Goodread's blurb is a bit long-winded, but here's the link

464 pp.

Ever After by Graham Swift [Bookpossum, gmw, CRussel]
Kobo prices: $US11.99, $A12.99, £5.99.

Spoiler:

Dazzling in its structure and shattering in its emotional force, Graham Swift's Ever After spans two centuries and settings from the adulterous bedrooms of postwar Paris to the contemporary entanglements in the groves of academe.

It is the story of Bill Unwin, a man haunted by the death of his beautiful wife and a survivor himself of a recent brush with mortality. And although it touches on Darwin and dinosaurs, bees and bridge builders, the true subject of Ever After is nothing less than the eternal question, "Why should things matter?"

295 pp.

The Tenant of Wildfell Hall by Anne Brontë [Bookworm_Girl, CRussel, Catlady]
Public Domain

Spoiler:
From Amazon:

A mysterious young widow arrives at Wildfell Hall, an Elizabethan mansion which has been empty for many years, with her young son and servant. She lives there in strict seclusion under the assumed name Helen Graham and very soon finds herself the victim of local slander. Refusing to believe anything scandalous about her, Gilbert Markham, a young farmer, discovers her dark secrets. In her diary, Helen writes about her husband's physical and moral decline through alcohol, and the world of debauchery and cruelty from which she has fled.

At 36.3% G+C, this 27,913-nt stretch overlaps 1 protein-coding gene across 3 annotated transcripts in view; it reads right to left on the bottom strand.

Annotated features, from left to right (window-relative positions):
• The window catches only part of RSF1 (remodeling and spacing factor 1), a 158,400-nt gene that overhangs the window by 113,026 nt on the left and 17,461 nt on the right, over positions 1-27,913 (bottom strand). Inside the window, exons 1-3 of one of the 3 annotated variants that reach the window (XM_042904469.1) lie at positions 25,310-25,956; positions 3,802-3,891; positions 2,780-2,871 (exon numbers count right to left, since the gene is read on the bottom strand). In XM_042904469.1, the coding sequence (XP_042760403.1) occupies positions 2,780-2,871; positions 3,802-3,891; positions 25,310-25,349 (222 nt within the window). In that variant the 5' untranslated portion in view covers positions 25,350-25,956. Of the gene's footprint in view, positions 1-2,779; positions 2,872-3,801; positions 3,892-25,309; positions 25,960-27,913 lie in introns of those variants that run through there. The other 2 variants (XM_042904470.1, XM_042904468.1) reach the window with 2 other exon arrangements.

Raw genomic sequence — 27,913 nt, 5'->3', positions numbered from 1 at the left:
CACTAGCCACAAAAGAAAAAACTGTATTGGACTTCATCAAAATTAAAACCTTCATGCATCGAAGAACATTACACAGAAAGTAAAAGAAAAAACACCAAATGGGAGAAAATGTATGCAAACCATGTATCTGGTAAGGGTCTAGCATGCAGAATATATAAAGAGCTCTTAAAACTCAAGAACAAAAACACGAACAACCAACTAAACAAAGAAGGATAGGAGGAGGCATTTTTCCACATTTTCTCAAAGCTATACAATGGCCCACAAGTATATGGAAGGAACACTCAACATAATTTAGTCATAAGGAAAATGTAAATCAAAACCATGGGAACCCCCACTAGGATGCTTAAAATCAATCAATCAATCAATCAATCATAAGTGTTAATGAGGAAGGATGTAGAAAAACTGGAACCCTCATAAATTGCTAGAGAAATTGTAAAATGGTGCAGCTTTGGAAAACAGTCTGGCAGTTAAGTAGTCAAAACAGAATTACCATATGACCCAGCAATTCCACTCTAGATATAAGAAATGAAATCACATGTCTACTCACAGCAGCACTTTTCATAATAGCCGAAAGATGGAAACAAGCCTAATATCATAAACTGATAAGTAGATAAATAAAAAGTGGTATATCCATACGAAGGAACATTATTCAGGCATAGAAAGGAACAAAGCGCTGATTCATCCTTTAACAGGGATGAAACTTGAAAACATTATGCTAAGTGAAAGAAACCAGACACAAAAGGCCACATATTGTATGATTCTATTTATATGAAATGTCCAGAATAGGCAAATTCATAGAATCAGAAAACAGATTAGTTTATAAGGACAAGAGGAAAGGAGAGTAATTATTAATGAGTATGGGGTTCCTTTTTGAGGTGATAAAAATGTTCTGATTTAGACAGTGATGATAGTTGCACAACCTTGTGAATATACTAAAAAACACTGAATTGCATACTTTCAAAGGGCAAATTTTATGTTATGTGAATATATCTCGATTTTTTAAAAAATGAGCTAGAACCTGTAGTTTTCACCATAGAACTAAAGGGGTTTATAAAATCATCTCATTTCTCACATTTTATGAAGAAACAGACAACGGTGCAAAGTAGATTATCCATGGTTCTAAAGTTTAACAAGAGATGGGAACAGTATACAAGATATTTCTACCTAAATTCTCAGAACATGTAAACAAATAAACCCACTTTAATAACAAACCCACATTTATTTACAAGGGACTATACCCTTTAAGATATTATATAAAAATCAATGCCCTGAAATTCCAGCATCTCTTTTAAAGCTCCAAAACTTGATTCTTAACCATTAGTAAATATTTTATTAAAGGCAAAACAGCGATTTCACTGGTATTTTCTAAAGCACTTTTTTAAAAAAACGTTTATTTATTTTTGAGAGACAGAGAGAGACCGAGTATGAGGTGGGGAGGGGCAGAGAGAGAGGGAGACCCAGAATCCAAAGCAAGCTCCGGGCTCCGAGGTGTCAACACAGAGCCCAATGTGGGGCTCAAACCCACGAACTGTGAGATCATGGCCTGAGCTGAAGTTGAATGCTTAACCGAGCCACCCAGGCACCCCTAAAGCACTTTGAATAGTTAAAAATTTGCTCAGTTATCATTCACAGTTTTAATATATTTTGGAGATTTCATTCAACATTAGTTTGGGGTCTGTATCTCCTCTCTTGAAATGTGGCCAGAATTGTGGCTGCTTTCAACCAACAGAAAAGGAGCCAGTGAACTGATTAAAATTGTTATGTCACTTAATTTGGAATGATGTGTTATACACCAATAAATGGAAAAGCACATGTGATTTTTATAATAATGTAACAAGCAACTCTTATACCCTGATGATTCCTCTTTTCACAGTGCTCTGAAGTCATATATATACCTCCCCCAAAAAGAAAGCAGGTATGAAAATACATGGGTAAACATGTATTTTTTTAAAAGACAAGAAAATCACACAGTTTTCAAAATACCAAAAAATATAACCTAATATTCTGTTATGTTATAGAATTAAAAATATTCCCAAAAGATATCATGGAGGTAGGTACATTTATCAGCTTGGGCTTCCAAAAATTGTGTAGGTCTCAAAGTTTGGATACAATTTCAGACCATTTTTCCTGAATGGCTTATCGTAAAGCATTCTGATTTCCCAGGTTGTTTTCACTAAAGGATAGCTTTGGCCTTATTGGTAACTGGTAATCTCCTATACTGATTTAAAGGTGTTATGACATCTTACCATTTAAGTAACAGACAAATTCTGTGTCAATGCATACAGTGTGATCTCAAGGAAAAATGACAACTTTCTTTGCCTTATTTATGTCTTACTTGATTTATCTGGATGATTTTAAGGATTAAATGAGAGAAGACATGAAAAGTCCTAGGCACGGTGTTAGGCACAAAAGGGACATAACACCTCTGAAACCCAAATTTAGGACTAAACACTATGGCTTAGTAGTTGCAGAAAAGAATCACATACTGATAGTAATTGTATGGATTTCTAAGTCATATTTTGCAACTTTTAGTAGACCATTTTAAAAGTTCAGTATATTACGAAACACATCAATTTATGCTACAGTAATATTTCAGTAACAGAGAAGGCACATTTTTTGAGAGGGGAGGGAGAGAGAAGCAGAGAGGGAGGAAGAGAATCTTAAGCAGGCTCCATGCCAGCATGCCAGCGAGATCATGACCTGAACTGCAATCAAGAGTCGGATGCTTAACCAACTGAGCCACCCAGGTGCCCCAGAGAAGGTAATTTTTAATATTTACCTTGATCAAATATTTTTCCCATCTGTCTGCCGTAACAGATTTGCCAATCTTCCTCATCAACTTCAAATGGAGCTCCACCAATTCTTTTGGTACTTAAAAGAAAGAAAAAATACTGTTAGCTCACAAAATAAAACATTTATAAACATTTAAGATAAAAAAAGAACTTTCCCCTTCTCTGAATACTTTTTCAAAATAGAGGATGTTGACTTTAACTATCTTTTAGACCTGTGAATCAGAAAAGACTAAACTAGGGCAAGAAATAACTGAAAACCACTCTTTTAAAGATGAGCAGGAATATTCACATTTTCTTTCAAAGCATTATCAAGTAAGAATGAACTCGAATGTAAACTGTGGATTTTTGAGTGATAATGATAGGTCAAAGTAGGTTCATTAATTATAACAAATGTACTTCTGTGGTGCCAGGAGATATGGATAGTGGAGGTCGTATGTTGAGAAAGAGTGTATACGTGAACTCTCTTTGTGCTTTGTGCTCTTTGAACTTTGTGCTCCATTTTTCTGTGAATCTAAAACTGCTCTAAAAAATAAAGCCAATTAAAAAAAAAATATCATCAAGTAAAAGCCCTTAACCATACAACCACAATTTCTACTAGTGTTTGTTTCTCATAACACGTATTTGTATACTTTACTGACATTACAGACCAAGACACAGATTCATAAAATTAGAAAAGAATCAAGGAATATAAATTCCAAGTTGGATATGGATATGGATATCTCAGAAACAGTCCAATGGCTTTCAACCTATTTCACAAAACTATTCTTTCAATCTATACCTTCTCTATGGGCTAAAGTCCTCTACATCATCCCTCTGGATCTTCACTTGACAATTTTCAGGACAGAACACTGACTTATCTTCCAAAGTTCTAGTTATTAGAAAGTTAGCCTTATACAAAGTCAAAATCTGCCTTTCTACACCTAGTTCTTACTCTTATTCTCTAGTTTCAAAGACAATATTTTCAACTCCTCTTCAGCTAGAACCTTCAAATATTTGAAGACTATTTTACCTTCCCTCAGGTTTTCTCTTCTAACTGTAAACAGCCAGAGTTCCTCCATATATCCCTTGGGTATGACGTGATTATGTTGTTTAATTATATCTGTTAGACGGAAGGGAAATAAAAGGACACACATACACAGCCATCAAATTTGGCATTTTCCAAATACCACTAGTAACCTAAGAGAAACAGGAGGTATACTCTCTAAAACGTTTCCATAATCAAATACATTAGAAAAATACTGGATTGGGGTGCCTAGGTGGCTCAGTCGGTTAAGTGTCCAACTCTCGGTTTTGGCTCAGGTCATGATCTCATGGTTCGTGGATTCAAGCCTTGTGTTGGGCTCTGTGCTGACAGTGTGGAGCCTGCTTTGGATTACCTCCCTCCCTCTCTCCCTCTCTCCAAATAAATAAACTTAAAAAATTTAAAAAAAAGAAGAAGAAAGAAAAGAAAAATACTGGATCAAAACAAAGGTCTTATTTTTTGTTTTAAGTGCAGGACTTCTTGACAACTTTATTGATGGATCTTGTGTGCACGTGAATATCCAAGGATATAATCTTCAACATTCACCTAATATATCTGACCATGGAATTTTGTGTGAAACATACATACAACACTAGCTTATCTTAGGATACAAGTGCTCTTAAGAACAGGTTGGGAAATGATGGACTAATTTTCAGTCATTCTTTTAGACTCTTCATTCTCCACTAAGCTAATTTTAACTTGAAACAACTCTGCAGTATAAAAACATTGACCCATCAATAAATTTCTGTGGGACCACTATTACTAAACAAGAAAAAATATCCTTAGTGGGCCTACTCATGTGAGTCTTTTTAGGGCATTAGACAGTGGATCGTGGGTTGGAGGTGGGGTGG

500 pp.

[ 60 replies ]


Sat September 07 2019

MobileRead Week in Review: 08/31 - 09/07

07:00 AM by Alexander Turcic in Miscellaneous | Week in Review

Ok kids, time for the weekly roundup of what we've covered this week:

E-Book General - Reading Recommendations


Thu September 05 2019

Nominations for October 2019 • Ya Gotta Believe: Life of the Spirit

11:46 AM by issybird in Reading Recommendations | Book Clubs


It's time for us select the book that the New Leaf Book Club will read in October 2019. The theme is Ya Gotta Believe: Life of the Spirit.

Everyone is welcome to join the nomination process even if they'd rather lurk during the voting and discussion; if that is still a little too much commitment, please feel free to suggest titles without making a formal nomination. Also, don't sweat the links. It's helpful to check availability and prices before nominating in order to eliminate anything that's out of the question, but ultimately our global members with different gadgets and preferences will have to check for themselves.

The nominations will run through 7 AM EDT, September 7, 2019. Each nomination requires a second and a third to make it to the poll, which will remain open for three days. The discussion of the selection will start on October 15, 2019. Don't forget to show up for the discussion of the September selection, The Shepherd's Life, on September 15.

Any questions? See below, or just ask!

FAQs for the Nomination, Selection and Discussion process

General Guidelines for the New Leaf Book Club